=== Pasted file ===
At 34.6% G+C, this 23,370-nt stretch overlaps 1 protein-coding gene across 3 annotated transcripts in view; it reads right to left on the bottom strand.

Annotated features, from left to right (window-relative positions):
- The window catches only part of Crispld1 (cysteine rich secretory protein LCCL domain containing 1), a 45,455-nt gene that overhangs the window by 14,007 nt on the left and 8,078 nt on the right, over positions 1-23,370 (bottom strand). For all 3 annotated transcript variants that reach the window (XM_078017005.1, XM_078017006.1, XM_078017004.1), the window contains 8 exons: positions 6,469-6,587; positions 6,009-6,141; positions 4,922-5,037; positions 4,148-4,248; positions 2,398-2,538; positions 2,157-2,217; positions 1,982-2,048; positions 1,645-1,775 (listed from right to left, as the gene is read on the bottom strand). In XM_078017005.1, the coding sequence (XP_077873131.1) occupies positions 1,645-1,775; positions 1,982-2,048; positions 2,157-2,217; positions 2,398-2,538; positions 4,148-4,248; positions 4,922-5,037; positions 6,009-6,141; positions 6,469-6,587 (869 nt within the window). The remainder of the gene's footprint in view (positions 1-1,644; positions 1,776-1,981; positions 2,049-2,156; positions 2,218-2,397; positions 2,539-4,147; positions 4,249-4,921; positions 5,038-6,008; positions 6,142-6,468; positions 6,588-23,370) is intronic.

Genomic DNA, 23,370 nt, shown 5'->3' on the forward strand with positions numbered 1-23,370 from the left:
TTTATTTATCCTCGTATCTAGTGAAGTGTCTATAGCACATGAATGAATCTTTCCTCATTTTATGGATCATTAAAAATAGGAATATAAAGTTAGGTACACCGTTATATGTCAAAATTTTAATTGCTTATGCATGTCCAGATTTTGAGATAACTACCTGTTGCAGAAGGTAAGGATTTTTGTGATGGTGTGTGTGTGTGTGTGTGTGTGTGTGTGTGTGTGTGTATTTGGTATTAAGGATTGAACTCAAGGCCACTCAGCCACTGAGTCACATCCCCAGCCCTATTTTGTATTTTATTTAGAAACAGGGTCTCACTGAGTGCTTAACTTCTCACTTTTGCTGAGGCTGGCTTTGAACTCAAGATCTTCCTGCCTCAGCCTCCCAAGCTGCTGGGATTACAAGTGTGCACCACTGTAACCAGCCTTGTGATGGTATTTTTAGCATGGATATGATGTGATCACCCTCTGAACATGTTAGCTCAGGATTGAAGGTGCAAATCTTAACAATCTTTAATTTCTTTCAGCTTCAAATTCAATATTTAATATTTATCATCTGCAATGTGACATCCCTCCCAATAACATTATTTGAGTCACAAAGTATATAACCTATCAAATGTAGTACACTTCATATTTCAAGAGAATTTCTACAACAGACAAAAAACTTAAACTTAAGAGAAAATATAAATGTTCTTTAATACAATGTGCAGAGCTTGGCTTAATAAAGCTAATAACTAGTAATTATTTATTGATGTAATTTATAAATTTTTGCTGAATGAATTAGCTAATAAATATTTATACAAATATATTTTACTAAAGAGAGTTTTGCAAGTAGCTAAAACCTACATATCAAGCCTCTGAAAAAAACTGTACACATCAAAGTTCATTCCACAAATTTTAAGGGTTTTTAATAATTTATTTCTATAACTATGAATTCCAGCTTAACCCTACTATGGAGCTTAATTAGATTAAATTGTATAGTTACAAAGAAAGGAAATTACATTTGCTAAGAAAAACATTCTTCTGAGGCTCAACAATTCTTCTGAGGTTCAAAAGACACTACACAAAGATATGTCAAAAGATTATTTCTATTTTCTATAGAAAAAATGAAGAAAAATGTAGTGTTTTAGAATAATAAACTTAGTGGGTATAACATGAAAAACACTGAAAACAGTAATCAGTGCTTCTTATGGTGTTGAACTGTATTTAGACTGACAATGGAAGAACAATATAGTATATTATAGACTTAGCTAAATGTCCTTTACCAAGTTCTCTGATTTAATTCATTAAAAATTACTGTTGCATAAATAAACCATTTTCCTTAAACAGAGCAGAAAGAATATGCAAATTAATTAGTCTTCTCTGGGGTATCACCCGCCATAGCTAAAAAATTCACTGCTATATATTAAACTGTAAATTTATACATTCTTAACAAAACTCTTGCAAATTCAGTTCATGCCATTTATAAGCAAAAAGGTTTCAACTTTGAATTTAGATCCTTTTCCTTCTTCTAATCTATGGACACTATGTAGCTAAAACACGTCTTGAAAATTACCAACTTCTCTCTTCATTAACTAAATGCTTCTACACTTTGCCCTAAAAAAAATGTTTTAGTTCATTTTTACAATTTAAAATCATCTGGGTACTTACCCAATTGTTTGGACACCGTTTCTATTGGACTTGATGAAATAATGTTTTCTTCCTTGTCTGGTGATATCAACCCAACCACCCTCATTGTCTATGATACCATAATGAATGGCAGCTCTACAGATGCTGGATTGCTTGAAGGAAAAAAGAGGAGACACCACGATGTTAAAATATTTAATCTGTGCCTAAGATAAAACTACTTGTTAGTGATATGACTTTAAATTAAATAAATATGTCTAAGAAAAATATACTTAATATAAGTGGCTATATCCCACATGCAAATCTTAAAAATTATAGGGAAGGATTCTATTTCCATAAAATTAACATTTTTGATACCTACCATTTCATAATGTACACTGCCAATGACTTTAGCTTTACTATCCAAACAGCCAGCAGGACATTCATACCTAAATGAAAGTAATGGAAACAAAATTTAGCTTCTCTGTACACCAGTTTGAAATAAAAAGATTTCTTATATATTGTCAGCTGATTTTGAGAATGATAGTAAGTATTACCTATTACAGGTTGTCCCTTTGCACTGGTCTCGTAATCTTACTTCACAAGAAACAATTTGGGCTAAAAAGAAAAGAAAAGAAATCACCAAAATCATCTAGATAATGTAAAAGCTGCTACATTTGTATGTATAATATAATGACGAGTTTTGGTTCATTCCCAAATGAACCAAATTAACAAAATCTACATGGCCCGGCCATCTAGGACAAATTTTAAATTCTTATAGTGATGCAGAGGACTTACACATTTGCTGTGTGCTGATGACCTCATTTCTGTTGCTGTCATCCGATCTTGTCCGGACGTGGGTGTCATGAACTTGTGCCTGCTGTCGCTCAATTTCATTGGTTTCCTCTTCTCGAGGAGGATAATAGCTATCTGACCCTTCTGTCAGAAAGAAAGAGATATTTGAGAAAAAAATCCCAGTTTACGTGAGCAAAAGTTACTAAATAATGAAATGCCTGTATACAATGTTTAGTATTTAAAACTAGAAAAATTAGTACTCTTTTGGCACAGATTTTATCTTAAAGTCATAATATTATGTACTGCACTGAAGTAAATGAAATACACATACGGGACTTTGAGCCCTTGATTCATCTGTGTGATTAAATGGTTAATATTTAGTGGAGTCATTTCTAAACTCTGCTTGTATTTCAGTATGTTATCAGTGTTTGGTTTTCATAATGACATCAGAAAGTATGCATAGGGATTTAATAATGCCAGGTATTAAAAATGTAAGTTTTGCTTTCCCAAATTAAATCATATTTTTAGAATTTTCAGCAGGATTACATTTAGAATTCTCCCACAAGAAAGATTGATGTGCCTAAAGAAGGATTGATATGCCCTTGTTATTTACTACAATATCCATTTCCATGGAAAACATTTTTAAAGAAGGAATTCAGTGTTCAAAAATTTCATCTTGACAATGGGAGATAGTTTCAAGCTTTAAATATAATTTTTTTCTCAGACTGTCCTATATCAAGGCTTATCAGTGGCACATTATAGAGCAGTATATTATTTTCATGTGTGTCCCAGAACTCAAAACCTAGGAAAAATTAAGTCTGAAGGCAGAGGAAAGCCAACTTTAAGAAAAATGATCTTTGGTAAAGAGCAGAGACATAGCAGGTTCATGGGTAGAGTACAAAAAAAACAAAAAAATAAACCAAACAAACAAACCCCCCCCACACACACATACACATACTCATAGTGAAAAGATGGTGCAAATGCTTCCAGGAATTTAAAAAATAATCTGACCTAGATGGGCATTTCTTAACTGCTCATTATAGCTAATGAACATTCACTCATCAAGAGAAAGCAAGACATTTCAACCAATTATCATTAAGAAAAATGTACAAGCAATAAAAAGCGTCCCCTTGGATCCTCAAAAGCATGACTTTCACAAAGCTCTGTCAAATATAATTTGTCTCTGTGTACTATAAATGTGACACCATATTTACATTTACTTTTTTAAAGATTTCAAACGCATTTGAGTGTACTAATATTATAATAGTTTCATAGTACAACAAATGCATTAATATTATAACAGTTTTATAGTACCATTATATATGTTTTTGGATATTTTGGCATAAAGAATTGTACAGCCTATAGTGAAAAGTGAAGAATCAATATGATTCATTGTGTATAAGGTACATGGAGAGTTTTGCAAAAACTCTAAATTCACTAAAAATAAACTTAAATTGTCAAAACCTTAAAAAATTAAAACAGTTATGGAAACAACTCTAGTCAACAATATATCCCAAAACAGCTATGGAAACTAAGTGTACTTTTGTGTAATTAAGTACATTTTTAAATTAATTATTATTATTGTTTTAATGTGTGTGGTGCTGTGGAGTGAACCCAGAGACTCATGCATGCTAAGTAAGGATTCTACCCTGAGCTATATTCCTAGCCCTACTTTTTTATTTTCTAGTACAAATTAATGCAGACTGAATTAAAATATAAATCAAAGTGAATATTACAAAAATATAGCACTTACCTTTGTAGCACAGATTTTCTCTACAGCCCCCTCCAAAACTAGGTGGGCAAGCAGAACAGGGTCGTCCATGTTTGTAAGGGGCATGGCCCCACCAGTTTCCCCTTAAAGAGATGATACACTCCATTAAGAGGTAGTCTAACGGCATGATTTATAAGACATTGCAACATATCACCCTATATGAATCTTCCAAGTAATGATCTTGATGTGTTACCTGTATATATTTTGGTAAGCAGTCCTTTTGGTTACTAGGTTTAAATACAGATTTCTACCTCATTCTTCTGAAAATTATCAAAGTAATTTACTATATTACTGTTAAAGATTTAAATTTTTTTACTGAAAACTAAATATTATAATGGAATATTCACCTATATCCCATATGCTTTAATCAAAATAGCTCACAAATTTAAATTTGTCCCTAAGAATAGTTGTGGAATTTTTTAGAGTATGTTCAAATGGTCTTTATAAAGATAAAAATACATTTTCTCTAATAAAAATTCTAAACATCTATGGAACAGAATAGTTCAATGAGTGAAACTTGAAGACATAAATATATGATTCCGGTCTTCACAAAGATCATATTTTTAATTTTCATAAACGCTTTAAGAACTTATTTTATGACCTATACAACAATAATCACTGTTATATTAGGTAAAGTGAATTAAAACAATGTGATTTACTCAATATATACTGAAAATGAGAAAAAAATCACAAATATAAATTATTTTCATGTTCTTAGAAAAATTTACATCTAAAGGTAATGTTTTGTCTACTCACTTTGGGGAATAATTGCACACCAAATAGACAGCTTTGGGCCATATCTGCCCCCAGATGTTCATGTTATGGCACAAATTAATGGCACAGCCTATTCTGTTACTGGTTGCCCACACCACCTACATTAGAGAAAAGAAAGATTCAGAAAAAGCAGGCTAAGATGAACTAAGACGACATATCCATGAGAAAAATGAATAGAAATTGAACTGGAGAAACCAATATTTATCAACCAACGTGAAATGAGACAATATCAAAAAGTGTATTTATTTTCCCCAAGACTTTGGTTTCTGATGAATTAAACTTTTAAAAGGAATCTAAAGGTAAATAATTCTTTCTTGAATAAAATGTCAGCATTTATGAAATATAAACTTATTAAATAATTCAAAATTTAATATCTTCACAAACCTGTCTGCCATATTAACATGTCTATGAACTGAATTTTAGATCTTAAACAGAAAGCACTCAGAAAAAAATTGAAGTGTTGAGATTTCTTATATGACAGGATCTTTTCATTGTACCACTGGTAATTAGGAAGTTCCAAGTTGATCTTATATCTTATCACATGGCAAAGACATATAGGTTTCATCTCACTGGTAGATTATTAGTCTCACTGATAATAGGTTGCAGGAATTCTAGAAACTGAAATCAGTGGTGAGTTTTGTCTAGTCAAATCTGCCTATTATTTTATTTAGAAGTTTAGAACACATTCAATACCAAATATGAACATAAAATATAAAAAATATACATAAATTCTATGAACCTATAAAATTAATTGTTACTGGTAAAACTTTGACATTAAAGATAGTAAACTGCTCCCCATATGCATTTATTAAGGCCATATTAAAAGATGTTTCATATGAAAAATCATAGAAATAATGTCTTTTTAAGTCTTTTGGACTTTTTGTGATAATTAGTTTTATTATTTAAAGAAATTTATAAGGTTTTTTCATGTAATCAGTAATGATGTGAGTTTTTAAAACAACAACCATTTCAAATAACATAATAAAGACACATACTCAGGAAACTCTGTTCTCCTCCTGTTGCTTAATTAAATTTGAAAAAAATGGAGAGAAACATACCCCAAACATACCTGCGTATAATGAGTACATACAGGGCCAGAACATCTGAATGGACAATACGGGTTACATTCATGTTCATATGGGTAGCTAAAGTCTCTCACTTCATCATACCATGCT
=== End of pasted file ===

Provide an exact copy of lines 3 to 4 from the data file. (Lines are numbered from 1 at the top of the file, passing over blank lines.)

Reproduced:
- The window catches only part of Crispld1 (cysteine rich secretory protein LCCL domain containing 1), a 45,455-nt gene that overhangs the window by 14,007 nt on the left and 8,078 nt on the right, over positions 1-23,370 (bottom strand). For all 3 annotated transcript variants that reach the window (XM_078017005.1, XM_078017006.1, XM_078017004.1), the window contains 8 exons: positions 6,469-6,587; positions 6,009-6,141; positions 4,922-5,037; positions 4,148-4,248; positions 2,398-2,538; positions 2,157-2,217; positions 1,982-2,048; positions 1,645-1,775 (listed from right to left, as the gene is read on the bottom strand). In XM_078017005.1, the coding sequence (XP_077873131.1) occupies positions 1,645-1,775; positions 1,982-2,048; positions 2,157-2,217; positions 2,398-2,538; positions 4,148-4,248; positions 4,922-5,037; positions 6,009-6,141; positions 6,469-6,587 (869 nt within the window). The remainder of the gene's footprint in view (positions 1-1,644; positions 1,776-1,981; positions 2,049-2,156; positions 2,218-2,397; positions 2,539-4,147; positions 4,249-4,921; positions 5,038-6,008; positions 6,142-6,468; positions 6,588-23,370) is intronic.

Genomic DNA, 23,370 nt, shown 5'->3' on the forward strand with positions numbered 1-23,370 from the left: